City of Chicago v. Chicago & Northwestern Railway Co., 275 Ill. 30 (1916)

Oct. 24, 1916 · Illinois Supreme Court
275 Ill. 30

The City of Chicago, Defendant in Error, vs. The Chicago and Northwestern Railway Company, Plaintiff in Error.

Opinion filed October 24, 1916.

1. Municipal corporations—municipality may regulate kind of milk to be sold within its limits. A municipal corporation may regulate the kind of milk to be sold within its limits, and the regulations may indirectly affect the production of milk on farms outside the city by requiring the milk to be cooled immediately after being taken from the cow and kept cool until it is transported for delivery.

2. Same—regulations governing the sale of milk are valid if reasonable. Regulations governing the sale and delivery of milk within the limits of a city are authorized under the police power and are valid if reasonable and adapted to the object sought to be attained.

3. Same—Chicago milk ordinance applies to common carriers. The provisions of the Chicago milk ordinance making it unlawful for any person, firm or corporation to transport into the city or *31transport or deliver from point to point within the city milk or cream having a higher temperature than that specified in the ordinance apply to common carriers.

4. Same—when common carrier need not accept milk for transportation. The rule that a common carrier must ordinarily accept all freight tendered for carriage does not require that it accept milk for transportation which is of a higher temperature than is permitted by an ordinance of the city to which the milk is consigned, provided there is any practicable way for the carrier to test the temperature of the milk, and provided the milk cannot, by proper treatment after its acceptance, be cooled to the required temperature before it reaches its destination.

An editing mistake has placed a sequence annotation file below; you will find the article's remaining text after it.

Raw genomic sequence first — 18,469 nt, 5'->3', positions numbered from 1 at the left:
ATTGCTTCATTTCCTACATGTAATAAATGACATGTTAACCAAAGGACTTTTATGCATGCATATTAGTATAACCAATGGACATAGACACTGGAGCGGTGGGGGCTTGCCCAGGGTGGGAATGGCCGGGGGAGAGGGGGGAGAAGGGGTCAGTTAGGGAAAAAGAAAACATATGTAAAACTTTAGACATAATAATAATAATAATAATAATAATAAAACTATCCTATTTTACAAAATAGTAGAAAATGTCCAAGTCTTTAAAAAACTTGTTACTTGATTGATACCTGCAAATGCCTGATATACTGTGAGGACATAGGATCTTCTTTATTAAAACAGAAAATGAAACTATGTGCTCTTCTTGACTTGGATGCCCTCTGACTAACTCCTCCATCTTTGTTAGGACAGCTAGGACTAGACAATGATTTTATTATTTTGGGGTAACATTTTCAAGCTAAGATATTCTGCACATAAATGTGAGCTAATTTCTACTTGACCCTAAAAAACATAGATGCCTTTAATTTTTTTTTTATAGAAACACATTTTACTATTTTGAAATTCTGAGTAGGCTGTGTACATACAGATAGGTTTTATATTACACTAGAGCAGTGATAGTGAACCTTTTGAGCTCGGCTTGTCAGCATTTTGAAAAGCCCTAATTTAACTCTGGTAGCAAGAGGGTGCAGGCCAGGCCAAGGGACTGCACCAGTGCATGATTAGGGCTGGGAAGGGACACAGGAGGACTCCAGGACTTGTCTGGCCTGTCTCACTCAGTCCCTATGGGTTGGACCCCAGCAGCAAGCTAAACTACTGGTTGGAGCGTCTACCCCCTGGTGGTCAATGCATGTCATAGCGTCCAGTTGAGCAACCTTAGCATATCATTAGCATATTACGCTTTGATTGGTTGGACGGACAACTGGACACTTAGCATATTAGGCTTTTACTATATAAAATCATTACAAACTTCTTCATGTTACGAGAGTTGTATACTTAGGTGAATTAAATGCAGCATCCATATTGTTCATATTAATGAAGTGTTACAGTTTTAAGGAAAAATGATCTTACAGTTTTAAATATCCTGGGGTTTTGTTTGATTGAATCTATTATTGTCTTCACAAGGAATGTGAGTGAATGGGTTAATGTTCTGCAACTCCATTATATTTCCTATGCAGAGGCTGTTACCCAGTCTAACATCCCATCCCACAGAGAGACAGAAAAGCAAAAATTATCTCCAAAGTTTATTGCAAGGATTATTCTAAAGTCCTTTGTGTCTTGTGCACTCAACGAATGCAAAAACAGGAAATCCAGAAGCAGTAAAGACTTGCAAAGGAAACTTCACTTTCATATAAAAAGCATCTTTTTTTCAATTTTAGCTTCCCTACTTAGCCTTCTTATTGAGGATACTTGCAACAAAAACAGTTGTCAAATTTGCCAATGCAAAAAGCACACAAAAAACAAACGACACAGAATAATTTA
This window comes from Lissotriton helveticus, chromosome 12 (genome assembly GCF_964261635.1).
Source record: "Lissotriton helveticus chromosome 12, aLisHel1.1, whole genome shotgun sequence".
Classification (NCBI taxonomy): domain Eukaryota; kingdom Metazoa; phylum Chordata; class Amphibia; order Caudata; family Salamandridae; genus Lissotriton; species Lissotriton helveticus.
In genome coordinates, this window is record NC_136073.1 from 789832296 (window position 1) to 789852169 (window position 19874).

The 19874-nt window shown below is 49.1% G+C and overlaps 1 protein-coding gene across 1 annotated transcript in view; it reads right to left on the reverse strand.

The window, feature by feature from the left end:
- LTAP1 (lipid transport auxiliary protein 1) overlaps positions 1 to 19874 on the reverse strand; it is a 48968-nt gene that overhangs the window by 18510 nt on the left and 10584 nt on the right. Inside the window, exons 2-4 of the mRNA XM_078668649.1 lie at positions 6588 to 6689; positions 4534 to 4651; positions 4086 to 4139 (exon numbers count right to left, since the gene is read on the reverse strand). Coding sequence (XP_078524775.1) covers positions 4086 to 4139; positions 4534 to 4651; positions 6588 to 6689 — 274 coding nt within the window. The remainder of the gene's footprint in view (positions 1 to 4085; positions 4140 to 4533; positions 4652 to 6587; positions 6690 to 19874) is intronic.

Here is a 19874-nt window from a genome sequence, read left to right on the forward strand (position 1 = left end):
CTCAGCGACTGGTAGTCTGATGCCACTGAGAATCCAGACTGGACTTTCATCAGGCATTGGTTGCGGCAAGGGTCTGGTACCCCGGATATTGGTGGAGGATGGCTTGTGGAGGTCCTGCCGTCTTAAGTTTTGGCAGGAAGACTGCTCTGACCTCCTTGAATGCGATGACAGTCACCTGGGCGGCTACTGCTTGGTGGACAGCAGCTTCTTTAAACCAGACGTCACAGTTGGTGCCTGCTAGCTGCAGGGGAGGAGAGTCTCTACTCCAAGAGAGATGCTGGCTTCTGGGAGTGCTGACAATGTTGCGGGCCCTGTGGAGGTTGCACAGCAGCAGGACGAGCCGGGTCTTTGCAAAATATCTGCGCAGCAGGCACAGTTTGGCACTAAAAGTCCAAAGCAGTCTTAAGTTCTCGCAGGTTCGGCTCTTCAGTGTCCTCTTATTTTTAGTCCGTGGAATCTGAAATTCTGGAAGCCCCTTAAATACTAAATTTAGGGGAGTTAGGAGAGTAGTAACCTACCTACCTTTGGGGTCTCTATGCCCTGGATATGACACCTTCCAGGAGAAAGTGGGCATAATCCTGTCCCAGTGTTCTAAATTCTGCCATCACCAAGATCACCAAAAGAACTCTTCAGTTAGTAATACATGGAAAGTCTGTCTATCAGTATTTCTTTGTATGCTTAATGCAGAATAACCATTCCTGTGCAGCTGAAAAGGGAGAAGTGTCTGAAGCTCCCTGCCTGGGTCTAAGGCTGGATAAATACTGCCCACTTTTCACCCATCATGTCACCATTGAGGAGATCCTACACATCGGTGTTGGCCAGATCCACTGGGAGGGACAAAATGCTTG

5. Same—when provision of ordinance is unreasonable. A provision in a milk ordinance making it unlawful for a person, firm or corporation to transport into the city milk having a higher temperature than 55 degrees Fahrenheit is unreasonable as to common carriers transporting milk in large quantities, where the ordinance requires the milk to be shipped in sealed cans and prohibits the breaking of the seal, and where there is no proof that the carrier could make a practicable test of the temperature of the milk without violating the ordinance by breaking the seal.

Writ of Error to the Municipal Court of Chicago; the Hon. Samuel H. TrudE, Judge, presiding.

Charles A. Vilas, (Edward M. Hyzer, William G. Wheeler, Carl S. Jefferson, and William D. Barge, of counsel,) for plaintiff in error.

Samuel A. Ettelson, Corporation Counsel, Harry B. Miller, Prosecuting Attorney, and Richard S. Eolsom, (Daniel Webster, of counsel,) for defendant in error.

Mr. Justice Carter

delivered the opinion of the court:

The city of Chicago brought suit in the municipal court of that city against plaintiff in error for the violation of a city ordinance regulating the production, transportation and sale of milk. Jury was waived and a trial had before the court, the material issues of the case being submitted by a Stipulation of facts, and a judgment was entered imposing *32a fine of $100 upon the plaintiff in error. The trial judge certified that the validity of a municipal ordinance was involved and that in his opinion the public interest required that the case should be taken directly to this court, and it has been brought here by writ of error.